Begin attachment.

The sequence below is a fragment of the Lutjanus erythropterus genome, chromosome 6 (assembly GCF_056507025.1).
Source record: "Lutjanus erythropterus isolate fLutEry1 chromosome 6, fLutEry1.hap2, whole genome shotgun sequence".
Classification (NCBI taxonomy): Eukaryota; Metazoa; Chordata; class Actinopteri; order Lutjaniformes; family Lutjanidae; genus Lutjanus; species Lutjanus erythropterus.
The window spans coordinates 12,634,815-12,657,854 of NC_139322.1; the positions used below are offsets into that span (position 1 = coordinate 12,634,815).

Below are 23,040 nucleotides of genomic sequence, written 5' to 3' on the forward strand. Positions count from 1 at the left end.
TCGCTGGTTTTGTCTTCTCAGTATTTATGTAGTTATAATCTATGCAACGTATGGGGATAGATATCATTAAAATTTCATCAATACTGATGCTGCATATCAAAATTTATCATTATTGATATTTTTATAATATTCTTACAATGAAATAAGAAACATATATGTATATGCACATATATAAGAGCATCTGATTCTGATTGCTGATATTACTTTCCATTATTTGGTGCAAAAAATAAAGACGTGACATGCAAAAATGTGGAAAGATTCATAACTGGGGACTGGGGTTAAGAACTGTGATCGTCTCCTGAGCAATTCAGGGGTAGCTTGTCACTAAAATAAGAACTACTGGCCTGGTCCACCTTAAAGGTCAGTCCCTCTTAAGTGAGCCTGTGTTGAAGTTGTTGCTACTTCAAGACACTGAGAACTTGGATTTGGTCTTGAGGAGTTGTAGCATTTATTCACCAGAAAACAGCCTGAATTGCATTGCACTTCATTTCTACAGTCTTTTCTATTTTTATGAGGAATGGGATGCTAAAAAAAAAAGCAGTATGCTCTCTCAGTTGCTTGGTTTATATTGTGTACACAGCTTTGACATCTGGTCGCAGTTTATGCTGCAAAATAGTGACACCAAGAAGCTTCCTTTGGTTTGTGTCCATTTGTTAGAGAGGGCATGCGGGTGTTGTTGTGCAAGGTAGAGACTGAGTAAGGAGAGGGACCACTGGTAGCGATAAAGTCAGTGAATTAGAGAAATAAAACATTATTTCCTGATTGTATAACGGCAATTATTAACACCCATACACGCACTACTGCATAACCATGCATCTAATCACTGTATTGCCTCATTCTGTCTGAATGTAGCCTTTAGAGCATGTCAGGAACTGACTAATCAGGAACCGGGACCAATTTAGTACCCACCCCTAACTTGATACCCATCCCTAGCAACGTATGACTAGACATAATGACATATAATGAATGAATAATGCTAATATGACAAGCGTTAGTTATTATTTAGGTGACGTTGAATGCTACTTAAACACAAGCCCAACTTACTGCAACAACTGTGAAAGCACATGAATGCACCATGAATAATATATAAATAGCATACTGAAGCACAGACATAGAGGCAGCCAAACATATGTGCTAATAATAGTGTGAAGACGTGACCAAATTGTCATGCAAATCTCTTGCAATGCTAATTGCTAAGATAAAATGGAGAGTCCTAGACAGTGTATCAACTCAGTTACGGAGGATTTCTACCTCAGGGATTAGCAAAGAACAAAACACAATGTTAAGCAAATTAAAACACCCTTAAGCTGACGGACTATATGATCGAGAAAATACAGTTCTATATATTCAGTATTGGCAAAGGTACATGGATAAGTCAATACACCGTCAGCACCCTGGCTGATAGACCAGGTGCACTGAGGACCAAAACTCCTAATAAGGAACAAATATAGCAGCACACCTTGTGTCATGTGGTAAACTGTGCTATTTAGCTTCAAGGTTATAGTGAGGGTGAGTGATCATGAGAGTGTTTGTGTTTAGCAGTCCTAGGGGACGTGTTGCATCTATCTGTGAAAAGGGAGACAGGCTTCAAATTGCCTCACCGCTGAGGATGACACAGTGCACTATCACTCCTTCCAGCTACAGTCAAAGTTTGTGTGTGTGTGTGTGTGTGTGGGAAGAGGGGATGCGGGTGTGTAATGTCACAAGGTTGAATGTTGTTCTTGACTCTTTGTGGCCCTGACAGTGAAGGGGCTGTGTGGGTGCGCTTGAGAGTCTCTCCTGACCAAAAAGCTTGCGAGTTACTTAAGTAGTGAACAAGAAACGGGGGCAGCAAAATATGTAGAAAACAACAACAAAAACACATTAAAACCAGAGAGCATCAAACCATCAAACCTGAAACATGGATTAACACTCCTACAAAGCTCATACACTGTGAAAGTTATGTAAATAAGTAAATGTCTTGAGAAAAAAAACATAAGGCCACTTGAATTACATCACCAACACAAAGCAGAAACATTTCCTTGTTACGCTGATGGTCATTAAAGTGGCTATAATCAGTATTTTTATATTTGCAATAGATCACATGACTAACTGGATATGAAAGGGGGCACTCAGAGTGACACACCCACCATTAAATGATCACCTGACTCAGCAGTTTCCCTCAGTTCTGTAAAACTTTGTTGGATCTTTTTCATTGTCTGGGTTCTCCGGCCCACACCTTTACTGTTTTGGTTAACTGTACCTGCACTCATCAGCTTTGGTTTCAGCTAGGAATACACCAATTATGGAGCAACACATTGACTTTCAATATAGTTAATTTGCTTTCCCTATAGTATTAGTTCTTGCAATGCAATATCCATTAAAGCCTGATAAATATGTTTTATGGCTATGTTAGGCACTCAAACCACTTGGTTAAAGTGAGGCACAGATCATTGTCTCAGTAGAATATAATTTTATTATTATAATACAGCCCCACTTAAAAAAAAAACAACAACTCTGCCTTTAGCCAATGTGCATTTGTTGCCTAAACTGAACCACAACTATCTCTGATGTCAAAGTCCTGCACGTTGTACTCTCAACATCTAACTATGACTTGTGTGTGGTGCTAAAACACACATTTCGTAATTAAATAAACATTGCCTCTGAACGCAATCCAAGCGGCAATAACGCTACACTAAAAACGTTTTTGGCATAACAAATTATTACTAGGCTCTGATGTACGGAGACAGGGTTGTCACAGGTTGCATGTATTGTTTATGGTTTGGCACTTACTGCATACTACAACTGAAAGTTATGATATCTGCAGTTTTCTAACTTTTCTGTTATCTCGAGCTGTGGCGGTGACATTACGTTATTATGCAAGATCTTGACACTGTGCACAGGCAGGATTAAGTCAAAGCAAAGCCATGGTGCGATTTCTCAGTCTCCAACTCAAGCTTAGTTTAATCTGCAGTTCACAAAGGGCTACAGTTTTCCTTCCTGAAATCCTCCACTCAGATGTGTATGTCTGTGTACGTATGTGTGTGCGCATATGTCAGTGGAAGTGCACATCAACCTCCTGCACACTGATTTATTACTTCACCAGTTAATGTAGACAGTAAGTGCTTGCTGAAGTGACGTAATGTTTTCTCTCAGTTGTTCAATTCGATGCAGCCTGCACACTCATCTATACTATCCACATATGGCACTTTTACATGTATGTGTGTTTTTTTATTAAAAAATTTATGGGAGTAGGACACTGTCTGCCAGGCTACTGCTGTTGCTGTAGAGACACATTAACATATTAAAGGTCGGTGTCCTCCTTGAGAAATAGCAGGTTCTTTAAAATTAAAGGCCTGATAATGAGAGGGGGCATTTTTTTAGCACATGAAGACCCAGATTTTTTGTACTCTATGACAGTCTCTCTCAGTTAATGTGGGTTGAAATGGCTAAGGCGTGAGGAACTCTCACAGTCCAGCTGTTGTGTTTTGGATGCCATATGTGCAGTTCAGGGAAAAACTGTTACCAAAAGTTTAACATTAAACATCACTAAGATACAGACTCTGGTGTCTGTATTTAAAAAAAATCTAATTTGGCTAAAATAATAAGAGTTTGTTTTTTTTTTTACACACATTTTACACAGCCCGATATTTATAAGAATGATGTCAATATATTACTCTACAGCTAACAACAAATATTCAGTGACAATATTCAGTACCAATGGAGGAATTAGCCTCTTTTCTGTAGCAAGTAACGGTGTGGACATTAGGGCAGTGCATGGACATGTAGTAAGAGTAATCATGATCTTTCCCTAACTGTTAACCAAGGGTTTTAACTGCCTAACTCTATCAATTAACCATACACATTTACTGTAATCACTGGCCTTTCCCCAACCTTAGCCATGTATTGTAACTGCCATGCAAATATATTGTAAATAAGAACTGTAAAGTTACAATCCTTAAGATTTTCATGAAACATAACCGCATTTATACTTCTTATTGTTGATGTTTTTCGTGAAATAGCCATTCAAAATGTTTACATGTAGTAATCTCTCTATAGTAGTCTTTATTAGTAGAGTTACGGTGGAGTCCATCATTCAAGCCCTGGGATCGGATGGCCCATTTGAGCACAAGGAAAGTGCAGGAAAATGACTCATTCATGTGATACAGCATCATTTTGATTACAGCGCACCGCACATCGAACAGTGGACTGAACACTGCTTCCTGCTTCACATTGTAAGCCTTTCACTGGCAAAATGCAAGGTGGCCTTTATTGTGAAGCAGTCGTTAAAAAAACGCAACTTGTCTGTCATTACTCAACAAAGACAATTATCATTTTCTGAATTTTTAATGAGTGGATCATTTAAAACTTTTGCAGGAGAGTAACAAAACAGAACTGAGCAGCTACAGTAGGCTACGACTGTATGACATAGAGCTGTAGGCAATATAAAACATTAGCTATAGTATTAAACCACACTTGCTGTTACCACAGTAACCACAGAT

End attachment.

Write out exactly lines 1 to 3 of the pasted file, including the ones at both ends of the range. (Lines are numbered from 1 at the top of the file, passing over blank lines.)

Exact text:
The sequence below is a fragment of the Lutjanus erythropterus genome, chromosome 6 (assembly GCF_056507025.1).
Source record: "Lutjanus erythropterus isolate fLutEry1 chromosome 6, fLutEry1.hap2, whole genome shotgun sequence".
Classification (NCBI taxonomy): Eukaryota; Metazoa; Chordata; class Actinopteri; order Lutjaniformes; family Lutjanidae; genus Lutjanus; species Lutjanus erythropterus.